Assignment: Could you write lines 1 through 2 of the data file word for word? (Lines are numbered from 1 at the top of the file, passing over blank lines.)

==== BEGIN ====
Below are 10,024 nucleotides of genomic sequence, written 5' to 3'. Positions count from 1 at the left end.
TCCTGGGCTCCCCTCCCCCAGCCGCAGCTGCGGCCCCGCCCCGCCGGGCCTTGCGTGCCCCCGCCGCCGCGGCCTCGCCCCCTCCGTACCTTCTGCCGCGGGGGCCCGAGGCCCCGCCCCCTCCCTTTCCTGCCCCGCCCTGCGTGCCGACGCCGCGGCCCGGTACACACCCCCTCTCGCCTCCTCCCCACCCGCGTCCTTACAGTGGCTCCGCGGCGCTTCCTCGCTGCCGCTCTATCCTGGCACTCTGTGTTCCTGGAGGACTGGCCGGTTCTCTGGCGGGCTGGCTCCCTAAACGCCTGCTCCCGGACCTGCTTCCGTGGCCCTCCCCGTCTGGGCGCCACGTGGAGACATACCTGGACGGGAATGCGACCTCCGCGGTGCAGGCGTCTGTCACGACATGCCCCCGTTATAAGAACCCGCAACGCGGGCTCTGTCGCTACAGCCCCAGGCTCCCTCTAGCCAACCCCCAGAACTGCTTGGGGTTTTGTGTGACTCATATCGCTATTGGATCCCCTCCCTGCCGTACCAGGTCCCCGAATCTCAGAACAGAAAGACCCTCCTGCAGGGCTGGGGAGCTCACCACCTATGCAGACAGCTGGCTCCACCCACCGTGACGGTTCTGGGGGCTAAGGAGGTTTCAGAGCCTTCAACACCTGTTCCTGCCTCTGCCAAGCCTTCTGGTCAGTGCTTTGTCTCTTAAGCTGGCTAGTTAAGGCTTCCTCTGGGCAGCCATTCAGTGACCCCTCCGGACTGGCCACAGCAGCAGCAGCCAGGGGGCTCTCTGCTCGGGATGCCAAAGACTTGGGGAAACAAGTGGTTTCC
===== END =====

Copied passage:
Below are 10,024 nucleotides of genomic sequence, written 5' to 3'. Positions count from 1 at the left end.
TCCTGGGCTCCCCTCCCCCAGCCGCAGCTGCGGCCCCGCCCCGCCGGGCCTTGCGTGCCCCCGCCGCCGCGGCCTCGCCCCCTCCGTACCTTCTGCCGCGGGGGCCCGAGGCCCCGCCCCCTCCCTTTCCTGCCCCGCCCTGCGTGCCGACGCCGCGGCCCGGTACACACCCCCTCTCGCCTCCTCCCCACCCGCGTCCTTACAGTGGCTCCGCGGCGCTTCCTCGCTGCCGCTCTATCCTGGCACTCTGTGTTCCTGGAGGACTGGCCGGTTCTCTGGCGGGCTGGCTCCCTAAACGCCTGCTCCCGGACCTGCTTCCGTGGCCCTCCCCGTCTGGGCGCCACGTGGAGACATACCTGGACGGGAATGCGACCTCCGCGGTGCAGGCGTCTGTCACGACATGCCCCCGTTATAAGAACCCGCAACGCGGGCTCTGTCGCTACAGCCCCAGGCTCCCTCTAGCCAACCCCCAGAACTGCTTGGGGTTTTGTGTGACTCATATCGCTATTGGATCCCCTCCCTGCCGTACCAGGTCCCCGAATCTCAGAACAGAAAGACCCTCCTGCAGGGCTGGGGAGCTCACCACCTATGCAGACAGCTGGCTCCACCCACCGTGACGGTTCTGGGGGCTAAGGAGGTTTCAGAGCCTTCAACACCTGTTCCTGCCTCTGCCAAGCCTTCTGGTCAGTGCTTTGTCTCTTAAGCTGGCTAGTTAAGGCTTCCTCTGGGCAGCCATTCAGTGACCCCTCCGGACTGGCCACAGCAGCAGCAGCCAGGGGGCTCTCTGCTCGGGATGCCAAAGACTTGGGGAAACAAGTGGTTTCC